Teen Depression Rates

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Teen Depression Rates




Ashley Raffkind, Writer

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Depression has life changing effects on the people who suffer from it and those around them. The isolation, worry and fear that comes with this mental illness can often make others think that they stand alone in their struggles. Depression can often make people feel like their thoughts and emotions get trapped inside a birdcage; unable to fly out into freedom. It feels like their once happy hearts begin to sink into an ocean of sadness, while struggling to catch their breaths. It feels like a chain pulling down while they vigorously fight their way up so they don’t hit rock bottom and perish into nothing. It’s dark, cold, and extremely lonely. It makes it difficult to reach out and ask for help because of a so called “normal” life seems too far away. But most of all, they become petrified of the lonely darkness.

The tough topic of depression affects many people in society and makes them feel isolated from the world. Depression rates have increased more and more as the years have gone by. It’s estimated that around 350 million people worldwide suffer from depression. Rates were highest among young people; 63 percent for teens and 47 percent for millennials. Young people get hit the hardest with depression because of the amount of social media exposed to them. In today’s world, social media is everywhere, and this makes for a dangerous road for teens. One wrong comment on a photo, or one wrong text message can lead to someone taking a careless path. Teenagers become extremely pressured when it comes to looks, or what they wear, or even the friends they hang out with.

“Teenagers are so focused on worldly things in our society that many are led on a path of comparison to others whether it be physically, emotionally or mentally,” junior Lexi Smith said.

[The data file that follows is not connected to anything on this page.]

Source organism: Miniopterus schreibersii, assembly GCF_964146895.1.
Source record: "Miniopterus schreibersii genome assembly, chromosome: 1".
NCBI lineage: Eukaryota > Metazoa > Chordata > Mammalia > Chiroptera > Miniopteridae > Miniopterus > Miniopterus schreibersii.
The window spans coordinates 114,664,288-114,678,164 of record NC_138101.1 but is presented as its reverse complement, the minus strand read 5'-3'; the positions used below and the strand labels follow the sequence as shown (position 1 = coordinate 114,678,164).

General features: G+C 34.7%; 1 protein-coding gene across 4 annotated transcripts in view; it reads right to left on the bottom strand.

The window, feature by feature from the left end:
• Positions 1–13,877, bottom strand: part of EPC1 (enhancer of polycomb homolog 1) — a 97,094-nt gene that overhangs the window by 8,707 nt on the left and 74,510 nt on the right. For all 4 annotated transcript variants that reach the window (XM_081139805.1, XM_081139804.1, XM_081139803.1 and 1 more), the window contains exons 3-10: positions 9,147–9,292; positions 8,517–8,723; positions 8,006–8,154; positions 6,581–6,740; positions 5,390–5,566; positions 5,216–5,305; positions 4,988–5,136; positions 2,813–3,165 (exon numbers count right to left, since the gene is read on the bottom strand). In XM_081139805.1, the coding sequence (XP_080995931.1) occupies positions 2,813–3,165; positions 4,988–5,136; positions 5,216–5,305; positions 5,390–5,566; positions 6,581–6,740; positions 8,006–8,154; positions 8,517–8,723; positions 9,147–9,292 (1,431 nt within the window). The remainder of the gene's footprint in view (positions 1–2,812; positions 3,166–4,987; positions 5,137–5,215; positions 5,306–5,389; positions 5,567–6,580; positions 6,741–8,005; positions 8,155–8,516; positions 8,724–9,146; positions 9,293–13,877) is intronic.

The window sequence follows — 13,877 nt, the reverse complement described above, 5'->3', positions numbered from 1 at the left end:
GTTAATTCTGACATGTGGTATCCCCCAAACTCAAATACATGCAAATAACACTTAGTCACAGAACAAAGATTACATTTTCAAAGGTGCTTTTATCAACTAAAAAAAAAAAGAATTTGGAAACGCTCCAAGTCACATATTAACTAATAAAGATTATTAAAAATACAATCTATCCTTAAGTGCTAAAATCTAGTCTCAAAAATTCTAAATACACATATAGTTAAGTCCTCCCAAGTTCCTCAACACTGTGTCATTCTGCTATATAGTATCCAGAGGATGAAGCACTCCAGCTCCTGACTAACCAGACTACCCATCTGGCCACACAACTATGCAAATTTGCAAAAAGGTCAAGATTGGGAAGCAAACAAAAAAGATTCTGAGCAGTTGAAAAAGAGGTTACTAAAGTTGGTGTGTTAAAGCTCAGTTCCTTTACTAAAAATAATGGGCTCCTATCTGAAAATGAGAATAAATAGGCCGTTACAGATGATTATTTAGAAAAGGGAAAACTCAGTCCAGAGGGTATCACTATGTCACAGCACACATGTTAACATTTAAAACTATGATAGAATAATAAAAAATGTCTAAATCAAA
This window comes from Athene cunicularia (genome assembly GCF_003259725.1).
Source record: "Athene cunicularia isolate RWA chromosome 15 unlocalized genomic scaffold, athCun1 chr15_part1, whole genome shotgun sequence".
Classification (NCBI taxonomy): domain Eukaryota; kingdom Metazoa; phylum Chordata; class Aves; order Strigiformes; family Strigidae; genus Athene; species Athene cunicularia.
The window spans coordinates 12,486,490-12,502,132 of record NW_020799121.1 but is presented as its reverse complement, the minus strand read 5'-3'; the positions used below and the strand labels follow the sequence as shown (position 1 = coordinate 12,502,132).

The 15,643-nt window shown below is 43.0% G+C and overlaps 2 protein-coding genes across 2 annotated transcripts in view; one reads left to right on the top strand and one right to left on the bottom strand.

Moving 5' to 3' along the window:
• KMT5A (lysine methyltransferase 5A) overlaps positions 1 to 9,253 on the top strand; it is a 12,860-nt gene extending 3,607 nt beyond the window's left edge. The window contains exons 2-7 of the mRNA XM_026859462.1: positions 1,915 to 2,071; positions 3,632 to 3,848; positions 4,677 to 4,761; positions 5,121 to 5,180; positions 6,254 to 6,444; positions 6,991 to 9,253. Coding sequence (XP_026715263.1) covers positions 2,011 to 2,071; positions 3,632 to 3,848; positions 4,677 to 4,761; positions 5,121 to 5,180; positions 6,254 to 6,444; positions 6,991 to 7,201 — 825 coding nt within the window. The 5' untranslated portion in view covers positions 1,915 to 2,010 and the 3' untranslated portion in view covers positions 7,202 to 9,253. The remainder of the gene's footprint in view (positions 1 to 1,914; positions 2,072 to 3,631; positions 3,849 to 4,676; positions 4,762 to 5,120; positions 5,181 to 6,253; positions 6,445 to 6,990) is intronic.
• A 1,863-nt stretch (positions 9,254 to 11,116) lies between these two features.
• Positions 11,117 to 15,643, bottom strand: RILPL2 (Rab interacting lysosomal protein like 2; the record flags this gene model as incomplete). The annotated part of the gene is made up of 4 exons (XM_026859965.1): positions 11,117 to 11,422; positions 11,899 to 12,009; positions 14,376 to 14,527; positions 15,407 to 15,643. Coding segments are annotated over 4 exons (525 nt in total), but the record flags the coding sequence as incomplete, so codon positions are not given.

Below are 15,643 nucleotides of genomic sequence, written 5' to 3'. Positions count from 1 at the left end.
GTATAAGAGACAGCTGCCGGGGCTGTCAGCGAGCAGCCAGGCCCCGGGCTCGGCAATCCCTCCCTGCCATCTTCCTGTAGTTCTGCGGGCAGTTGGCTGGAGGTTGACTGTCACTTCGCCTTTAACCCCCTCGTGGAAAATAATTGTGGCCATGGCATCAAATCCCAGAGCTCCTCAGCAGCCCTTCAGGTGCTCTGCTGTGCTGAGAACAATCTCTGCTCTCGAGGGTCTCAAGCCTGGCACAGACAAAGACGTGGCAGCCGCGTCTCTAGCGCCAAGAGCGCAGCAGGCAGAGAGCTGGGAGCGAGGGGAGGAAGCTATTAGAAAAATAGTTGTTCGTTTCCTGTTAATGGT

Zoey Shepherd
Keeping close connections with other people can help teens with stress and depression.

Teenagers get too caught up in their “image” rather than how they should live their life being themselves, this can cause low self esteem issues.

By Lindsey Bolin

  Depression can also be caused by losing a loved one, social isolation, major life changes and trauma.

Research by Public Health Havering, shows that, “lacking social connections can be as damaging to our health as smoking 15 cigarettes a day.”

Certain lifestyles and the stress of daily life can make some people socially isolated and vulnerable to being lonely.

“Teen depression rates are going up because of the increasing of social and academic pressure that is put on students,” biology teacher Heather Blythe said.

High school students are expected to be involved in clubs, sports, school activities, make good grades, volunteer and stay on top of studies and homework. Getting home late from practices or school related activities causes them to have to stay up late trying to get their school work done, so that they can make those good grades that are expected of them. Teens become stressed by the thought of not being able to handle the pressures of school. This becomes overwhelming and can trigger anxiety if they feel unable to keep up.

Knowing depression symptoms is key to helping someone before it’s too late. Some depression symptoms are seeing someone that has lost interest in favorable activities, a change in appetite, an emerging dark side or change of emotions. The National Suicide Prevention lifeline number is 1-800-273-8255, and is available 24 hours a day and provides support and comfort to those dealing with hard times.

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